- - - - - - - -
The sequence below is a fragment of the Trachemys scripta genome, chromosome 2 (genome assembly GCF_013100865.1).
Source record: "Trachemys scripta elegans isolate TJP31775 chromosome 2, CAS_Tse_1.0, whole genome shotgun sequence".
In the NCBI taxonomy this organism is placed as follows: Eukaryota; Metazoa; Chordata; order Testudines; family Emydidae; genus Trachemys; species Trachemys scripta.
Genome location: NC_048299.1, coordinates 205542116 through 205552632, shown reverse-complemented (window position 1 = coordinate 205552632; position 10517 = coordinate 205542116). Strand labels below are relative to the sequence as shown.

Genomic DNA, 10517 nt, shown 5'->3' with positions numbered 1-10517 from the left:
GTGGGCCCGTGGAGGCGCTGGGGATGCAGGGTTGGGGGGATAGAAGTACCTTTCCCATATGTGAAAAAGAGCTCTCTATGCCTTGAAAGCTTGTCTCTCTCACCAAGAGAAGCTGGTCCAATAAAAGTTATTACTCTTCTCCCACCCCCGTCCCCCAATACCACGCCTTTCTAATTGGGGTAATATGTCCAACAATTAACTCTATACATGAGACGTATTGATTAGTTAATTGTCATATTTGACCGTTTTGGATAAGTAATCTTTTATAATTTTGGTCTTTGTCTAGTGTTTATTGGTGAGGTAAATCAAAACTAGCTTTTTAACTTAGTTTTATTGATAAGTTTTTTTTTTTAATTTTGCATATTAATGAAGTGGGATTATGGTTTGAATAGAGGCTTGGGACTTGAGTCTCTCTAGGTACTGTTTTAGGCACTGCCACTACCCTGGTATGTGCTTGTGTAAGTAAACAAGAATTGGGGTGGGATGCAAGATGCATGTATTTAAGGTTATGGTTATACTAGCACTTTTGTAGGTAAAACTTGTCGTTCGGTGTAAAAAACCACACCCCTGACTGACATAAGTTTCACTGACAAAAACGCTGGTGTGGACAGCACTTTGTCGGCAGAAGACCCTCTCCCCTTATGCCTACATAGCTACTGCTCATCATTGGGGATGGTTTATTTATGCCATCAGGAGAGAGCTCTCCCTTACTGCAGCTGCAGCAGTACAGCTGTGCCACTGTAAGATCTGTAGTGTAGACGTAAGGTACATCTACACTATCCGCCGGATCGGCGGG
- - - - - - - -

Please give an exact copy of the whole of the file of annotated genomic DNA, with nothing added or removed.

The sequence below is a fragment of the Trachemys scripta genome, chromosome 2 (genome assembly GCF_013100865.1).
Source record: "Trachemys scripta elegans isolate TJP31775 chromosome 2, CAS_Tse_1.0, whole genome shotgun sequence".
In the NCBI taxonomy this organism is placed as follows: Eukaryota; Metazoa; Chordata; order Testudines; family Emydidae; genus Trachemys; species Trachemys scripta.
Genome location: NC_048299.1, coordinates 205542116 through 205552632, shown reverse-complemented (window position 1 = coordinate 205552632; position 10517 = coordinate 205542116). Strand labels below are relative to the sequence as shown.

Genomic DNA, 10517 nt, shown 5'->3' with positions numbered 1-10517 from the left:
GTGGGCCCGTGGAGGCGCTGGGGATGCAGGGTTGGGGGGATAGAAGTACCTTTCCCATATGTGAAAAAGAGCTCTCTATGCCTTGAAAGCTTGTCTCTCTCACCAAGAGAAGCTGGTCCAATAAAAGTTATTACTCTTCTCCCACCCCCGTCCCCCAATACCACGCCTTTCTAATTGGGGTAATATGTCCAACAATTAACTCTATACATGAGACGTATTGATTAGTTAATTGTCATATTTGACCGTTTTGGATAAGTAATCTTTTATAATTTTGGTCTTTGTCTAGTGTTTATTGGTGAGGTAAATCAAAACTAGCTTTTTAACTTAGTTTTATTGATAAGTTTTTTTTTTTAATTTTGCATATTAATGAAGTGGGATTATGGTTTGAATAGAGGCTTGGGACTTGAGTCTCTCTAGGTACTGTTTTAGGCACTGCCACTACCCTGGTATGTGCTTGTGTAAGTAAACAAGAATTGGGGTGGGATGCAAGATGCATGTATTTAAGGTTATGGTTATACTAGCACTTTTGTAGGTAAAACTTGTCGTTCGGTGTAAAAAACCACACCCCTGACTGACATAAGTTTCACTGACAAAAACGCTGGTGTGGACAGCACTTTGTCGGCAGAAGACCCTCTCCCCTTATGCCTACATAGCTACTGCTCATCATTGGGGATGGTTTATTTATGCCATCAGGAGAGAGCTCTCCCTTACTGCAGCTGCAGCAGTACAGCTGTGCCACTGTAAGATCTGTAGTGTAGACGTAAGGTACATCTACACTATCCGCCGGATCGGCGGG